• drug abuse complications,
  • deficiency of vitamin B12,
  • sinusitis, and
  • ear infections.

In the case that the problem is not brought on by anything going on in your mouth, you may receive a prescription or referral to another medical professional.

Home remedies for a toothache

The best way to help a toothache is to contact a dentist or doctor. If you don’t have access to fast professional care, toothache home remedies might come in handy.

Try the following tips to stop tooth pain as quick as possible.

Take OTC painkillers

The fastest way to remedy any pain in your body is to take medication. Some types also have anti-inflammatory properties and may reduce swelling as well. It’s hard to say what the best pain reliever for a toothache is, as this may be different from person to person. Some great choices include taking ibuprofen and paracetamol even for severe tooth pain.

If you need to take them for more than a few days, seek help from a professional. This is a cause for concern.

Use oil of cloves

Many dentists recommend using clove oil for toothaches. It is a natural pain reliever thanks to an active ingredient called eugenol. The oil also has anti-inflammatory properties, so it may help bring swelling down. Soak a gauze pad with the oil and gently bite on it.

Rinse your mouth with saltwater solution

Dissolve a tablespoon of salt in a glass of warm water. Rinsing your mouth with this solution will remove any food debris left behind after meals. It’s important to keep your teeth clean, especially if you are looking at decay or an infection. This tooth pain remedy may also help bring swelling down, which is sometimes the root of the problem.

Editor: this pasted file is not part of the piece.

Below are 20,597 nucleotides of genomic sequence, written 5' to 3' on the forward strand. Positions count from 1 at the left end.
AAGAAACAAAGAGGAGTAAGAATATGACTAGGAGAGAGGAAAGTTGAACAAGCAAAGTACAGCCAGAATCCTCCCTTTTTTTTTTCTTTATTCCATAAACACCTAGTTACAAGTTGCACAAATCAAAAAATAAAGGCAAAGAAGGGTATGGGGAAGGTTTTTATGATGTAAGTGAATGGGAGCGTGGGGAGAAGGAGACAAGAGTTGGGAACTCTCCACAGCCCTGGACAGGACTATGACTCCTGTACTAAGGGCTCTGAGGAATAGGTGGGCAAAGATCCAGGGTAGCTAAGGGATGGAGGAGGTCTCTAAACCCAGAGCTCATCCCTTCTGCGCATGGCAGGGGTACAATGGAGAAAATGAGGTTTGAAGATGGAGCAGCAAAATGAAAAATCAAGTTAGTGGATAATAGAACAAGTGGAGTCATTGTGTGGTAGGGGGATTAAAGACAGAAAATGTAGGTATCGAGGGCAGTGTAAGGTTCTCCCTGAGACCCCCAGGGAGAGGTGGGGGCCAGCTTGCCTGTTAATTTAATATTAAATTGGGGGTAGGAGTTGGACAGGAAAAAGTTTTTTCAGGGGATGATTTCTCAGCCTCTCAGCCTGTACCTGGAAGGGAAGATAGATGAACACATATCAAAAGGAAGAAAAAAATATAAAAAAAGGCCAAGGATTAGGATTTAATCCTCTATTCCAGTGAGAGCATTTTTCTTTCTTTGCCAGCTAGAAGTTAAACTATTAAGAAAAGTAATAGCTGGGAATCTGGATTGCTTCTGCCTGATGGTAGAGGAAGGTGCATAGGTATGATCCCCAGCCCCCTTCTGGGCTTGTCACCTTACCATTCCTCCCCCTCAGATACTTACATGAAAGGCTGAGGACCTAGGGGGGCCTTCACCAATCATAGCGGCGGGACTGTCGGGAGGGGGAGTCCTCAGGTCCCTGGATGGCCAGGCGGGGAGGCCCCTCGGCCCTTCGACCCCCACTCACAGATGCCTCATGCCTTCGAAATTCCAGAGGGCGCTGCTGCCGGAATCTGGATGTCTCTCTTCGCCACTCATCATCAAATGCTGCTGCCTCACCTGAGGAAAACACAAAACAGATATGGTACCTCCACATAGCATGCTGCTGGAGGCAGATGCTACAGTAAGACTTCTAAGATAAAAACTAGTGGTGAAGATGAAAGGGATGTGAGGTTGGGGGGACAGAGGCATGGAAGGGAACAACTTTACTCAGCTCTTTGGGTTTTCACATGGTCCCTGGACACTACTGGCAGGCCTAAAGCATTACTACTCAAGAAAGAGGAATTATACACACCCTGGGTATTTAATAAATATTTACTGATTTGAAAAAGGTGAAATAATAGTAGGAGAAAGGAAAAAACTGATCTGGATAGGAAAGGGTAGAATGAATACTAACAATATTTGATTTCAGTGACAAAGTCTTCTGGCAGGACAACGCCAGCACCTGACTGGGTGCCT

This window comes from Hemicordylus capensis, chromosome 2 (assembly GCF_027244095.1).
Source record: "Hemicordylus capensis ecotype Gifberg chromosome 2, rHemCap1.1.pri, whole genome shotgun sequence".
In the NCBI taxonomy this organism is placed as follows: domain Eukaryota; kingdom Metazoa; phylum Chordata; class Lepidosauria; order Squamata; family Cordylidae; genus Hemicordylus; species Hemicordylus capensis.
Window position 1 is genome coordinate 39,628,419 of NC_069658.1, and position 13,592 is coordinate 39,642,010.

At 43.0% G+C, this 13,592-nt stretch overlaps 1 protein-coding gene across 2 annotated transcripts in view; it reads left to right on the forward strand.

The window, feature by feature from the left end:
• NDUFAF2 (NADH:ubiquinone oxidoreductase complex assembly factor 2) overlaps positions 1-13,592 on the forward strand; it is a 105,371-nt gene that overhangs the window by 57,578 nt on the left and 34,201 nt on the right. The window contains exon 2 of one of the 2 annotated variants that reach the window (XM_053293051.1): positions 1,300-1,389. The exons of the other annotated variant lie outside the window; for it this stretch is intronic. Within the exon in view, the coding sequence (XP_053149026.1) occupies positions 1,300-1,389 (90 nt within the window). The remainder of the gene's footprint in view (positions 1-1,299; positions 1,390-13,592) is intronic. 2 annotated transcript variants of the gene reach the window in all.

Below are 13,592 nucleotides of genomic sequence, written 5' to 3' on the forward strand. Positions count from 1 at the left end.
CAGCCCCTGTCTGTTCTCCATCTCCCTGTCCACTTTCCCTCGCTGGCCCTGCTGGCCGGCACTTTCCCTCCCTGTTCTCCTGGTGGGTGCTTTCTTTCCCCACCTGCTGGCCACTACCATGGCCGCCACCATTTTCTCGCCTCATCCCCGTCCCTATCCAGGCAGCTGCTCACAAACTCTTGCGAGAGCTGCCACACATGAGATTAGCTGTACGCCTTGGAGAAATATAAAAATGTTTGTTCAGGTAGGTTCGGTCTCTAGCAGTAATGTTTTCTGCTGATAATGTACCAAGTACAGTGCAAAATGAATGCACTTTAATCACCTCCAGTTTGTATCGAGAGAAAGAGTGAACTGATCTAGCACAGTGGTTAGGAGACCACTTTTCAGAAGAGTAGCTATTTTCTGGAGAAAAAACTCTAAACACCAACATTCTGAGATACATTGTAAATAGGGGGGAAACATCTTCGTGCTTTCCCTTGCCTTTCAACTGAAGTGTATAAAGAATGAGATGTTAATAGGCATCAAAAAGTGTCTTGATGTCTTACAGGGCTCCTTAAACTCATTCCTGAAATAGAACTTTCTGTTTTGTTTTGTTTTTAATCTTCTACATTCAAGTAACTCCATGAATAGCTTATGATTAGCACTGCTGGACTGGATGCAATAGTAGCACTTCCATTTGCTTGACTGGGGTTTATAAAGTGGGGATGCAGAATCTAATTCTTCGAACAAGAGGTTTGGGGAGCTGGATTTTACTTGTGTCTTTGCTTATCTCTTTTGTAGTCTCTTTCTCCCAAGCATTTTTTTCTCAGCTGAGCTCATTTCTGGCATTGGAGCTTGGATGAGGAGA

Apply a cold compress

A cold compress on your cheek close to the affected area may relieve some discomfort temporarily. Apply it for 20 minutes and take a 20 minute break. Repeat as necessary or convenient.

Sleep in a propped-up position

You might feel like your toothache is worse at night. It may be surprising, but this is not just a feeling, it’s a dental fact. This happens because as you lay down, blood rushes to your head, putting more pressure on the sore area. Stack pillows on top of each other and try to keep your head up while you sleep or lay down to avoid worse pain.

Adjust your diet

Some foods and drinks may increase your pain or even make the problem worse. This mainly includes hot and cold meals and beverages. Anything that is sweet or sticky can get stuck in cracks and fissures, leading to a more serious issue.

Avoid bad habits

Both alcohol and smoking is risky when it comes to your oral health. It may introduce bacteria into your mouth, which, coupled with any decay or fracture, could have serious complications. Though it may seem like these substances may alleviate some pain, they may actually worsen the problem.


What symptoms may arise with tooth pain?

The most common things you might experience when a tooth is hurting is sensitivity to hot and cold stimuli, pain upon chewing and biting, trouble swallowing, and bad breath. This discomfort will disappear when you target the problem.

If you can also see inflammation in the mouth, bleeding around the teeth, discoloration of enamel, and fever or chills, you may be looking at a more serious problem.

In the case that any of the signs mentioned above last for longer than 3 days, they are unlikely to go away on their own. You should contact a dental professional and seek help.

What is the best painkiller for toothache?

Ibuprofen and aspirin are great for toothaches as they also have anti-inflammatory properties. Some patients, however, can’t take them. Your next choice should be paracetamol.

Why is my tooth pain worse at night?

As blood rushes towards your head when you lay down, more pressure is placed on the aching tooth. You may want to lay down a few pillows and try to sleep in a propped-up position.

How long can a toothache last?

TThere is no general time-frame for a toothache. It all depends on the cause. The fastest way to relieve pain is to target the issue.

Can tooth pain go away by itself?

Sometimes toothaches may go away, but the underlying issues still remain. This means it can come back later, and worse. Stay up-to-date with your regular check-ups to make sure your overall health is up to par.